Dog feces tell more about the 17th century
Under embargo until 00.01 (BST) Wednesday 07 July 2021
Protein from frozen dog feces has been successfully extracted for the first time to learn more about the diet of arctic sled dogs. Researchers – led by the University of York – say the breakthrough will allow scientists to use paleofeces (ancient droppings) to learn more about our ancestors and their animals.
The proteins recovered revealed that sled dogs at the Nunalleq archaeological site near Quinhagak, Alaska, consumed muscle, bones and intestines from a range of salmon species, including chum salmon, often referred to as “dog salmon”.
Proteins from the dogs which deposited the samples were also detected. The majority of these were associated with the digestive system and confirmed that the samples passed through the gastrointestinal tract. However, a bone fragment found in one of the samples was identified as coming from a canine, suggesting that the dogs ate other dogs as well, which is corroborated by previous observations of gnaw marks. on thrown bones.
Principal investigator, PhD student Anne Kathrine Wiborg Runge of the Department of Archeology, said the study demonstrated the viability of frozen paleofeces as a single source of information.
She said: “The lives of dogs and their interactions with humans have only recently become a topic of interest to archaeologists. This study of their eating habits reveals more about their relationship with humans.
“In the Arctic, dogs depend exclusively on humans for food during the winter, but it has been difficult to decipher the details of the supply strategies.
“In places like the Arctic, the permafrost has preserved the paleofeces. Now they can be used as a single source of information from which we can learn more about the past.”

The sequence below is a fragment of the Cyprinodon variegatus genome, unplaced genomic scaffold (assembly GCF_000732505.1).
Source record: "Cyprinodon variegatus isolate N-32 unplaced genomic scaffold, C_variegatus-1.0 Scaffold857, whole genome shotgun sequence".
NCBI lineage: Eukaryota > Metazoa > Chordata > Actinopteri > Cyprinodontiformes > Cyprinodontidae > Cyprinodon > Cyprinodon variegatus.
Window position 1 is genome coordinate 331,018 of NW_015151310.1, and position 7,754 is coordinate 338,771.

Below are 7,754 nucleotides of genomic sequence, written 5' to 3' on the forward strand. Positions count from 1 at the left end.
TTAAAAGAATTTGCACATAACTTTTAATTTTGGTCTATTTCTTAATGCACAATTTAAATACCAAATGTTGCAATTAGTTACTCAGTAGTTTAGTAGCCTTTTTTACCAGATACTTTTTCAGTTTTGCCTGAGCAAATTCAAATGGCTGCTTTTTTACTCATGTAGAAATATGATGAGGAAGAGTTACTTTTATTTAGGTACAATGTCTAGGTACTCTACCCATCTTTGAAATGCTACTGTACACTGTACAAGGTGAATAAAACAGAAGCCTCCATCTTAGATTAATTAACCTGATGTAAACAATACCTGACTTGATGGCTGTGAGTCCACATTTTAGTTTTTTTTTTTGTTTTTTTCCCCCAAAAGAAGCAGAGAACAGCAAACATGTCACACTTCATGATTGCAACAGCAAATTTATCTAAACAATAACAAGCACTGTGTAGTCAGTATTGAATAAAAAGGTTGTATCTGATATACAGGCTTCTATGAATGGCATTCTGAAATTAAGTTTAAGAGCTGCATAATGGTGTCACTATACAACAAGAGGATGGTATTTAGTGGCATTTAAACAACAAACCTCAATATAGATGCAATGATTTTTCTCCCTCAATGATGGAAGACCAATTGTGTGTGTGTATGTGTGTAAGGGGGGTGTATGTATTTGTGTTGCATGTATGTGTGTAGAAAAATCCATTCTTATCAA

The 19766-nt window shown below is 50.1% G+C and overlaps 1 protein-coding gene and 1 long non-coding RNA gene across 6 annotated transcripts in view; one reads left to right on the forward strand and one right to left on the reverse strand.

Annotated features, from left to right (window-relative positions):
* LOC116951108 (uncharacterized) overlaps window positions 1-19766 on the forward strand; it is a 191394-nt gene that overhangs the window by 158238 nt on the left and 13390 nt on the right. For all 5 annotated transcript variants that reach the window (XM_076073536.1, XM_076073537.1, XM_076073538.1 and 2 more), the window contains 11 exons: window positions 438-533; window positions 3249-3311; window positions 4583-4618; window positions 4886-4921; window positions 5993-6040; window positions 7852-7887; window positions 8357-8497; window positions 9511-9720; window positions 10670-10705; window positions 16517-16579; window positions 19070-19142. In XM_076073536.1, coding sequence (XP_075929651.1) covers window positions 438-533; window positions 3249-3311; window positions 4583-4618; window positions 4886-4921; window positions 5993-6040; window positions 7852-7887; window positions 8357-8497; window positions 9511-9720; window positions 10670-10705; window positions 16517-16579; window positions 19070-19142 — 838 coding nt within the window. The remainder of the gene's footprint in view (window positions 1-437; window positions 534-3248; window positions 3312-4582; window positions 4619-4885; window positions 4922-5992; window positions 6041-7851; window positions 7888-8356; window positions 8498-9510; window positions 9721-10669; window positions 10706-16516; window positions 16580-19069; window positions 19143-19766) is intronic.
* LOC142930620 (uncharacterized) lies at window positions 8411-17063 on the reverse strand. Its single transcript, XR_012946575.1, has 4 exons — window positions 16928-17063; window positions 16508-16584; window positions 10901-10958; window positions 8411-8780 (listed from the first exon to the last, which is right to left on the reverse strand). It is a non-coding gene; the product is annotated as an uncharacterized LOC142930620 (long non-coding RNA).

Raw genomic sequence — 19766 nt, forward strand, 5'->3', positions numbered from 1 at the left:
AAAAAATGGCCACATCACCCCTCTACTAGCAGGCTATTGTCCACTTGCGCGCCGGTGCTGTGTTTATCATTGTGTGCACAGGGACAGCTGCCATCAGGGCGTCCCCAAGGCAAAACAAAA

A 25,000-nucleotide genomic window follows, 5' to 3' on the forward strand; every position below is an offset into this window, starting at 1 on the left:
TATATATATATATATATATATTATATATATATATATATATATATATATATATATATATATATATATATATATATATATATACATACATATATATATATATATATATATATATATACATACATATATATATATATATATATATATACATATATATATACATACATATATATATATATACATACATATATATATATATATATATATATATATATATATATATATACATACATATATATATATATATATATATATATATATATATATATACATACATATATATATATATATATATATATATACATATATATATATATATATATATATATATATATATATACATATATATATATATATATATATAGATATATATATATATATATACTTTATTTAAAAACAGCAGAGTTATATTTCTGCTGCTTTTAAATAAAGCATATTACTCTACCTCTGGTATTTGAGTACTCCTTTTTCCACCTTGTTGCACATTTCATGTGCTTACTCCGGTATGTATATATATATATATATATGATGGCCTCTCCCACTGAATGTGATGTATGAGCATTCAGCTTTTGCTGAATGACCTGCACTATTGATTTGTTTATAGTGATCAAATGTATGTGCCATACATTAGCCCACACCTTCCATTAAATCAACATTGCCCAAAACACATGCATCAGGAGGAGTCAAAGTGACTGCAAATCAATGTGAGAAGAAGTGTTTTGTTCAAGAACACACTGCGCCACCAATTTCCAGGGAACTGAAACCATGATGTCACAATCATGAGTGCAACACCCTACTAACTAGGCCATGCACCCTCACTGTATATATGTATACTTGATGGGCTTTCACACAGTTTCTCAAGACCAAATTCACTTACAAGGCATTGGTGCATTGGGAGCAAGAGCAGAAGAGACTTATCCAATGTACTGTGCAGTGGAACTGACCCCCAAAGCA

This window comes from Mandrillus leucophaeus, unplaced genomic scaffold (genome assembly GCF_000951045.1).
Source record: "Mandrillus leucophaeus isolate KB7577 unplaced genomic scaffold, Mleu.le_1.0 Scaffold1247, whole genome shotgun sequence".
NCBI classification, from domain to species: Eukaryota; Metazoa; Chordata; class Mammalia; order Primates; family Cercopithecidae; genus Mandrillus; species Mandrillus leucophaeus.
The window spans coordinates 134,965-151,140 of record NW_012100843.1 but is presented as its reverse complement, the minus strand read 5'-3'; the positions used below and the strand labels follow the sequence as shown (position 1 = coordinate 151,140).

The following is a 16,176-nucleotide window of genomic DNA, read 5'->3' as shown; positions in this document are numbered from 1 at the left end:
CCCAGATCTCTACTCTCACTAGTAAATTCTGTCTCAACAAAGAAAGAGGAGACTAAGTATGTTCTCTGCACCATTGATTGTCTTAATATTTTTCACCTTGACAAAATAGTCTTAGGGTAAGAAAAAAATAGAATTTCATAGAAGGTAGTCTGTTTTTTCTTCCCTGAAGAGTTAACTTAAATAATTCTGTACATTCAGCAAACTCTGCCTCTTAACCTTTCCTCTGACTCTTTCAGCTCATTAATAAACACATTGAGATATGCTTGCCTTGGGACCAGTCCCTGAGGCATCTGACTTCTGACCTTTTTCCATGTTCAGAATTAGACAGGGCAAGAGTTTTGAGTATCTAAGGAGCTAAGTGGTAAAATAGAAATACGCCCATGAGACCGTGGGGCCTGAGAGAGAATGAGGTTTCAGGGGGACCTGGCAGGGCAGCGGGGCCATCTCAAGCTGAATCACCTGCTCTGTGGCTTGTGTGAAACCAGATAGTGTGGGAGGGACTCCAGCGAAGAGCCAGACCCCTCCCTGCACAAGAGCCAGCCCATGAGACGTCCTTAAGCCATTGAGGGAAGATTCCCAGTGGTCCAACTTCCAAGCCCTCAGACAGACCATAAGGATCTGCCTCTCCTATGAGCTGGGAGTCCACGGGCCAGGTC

The researchers used paleoproteomics, a technique based on tandem mass spectrometry (LC-MS / MS) to recover proteins from fecal samples. Unlike more established or traditional analyzes, proteomics can provide insight into the tissues from which proteins come and can identify the parts of animals that have been consumed.
Additional analyzes were performed with Zooarchaeology by Mass Spectrometry (ZooMS), a pioneering analytical approach at the University of York, on bone fragments recovered from within paleofeces. This technique uses the collagen protein preserved in archaeological and historical objects to identify the species from which it came.
“Arctic dogs depend exclusively on humans for food during the long winters, but may have been fed differently or less frequently in the summer, or have been allowed to roam free. Working sled dogs are a particularly expensive resource, requiring up to 3.2 kg of fish or meat every day, and dog supply would therefore have played an important role in food supply strategies for children. past arctic cultures, ”added Anne Kathrine Wiborg Runge.
The University of Copenhagen, the University of Aberdeen, the University of British Columbia and the village corporation Qanirtuuq Incorporated were also part of the research project funded by EU Horizon 2020, the Danish National Research Foundation and the British Council. research on the arts and humanities.
The newspaper called. “Paleoproteomic analyzes of dog paleofeces reveal digestive proteome preserved from diet and host”, is published in Proceedings of the Royal Society B.
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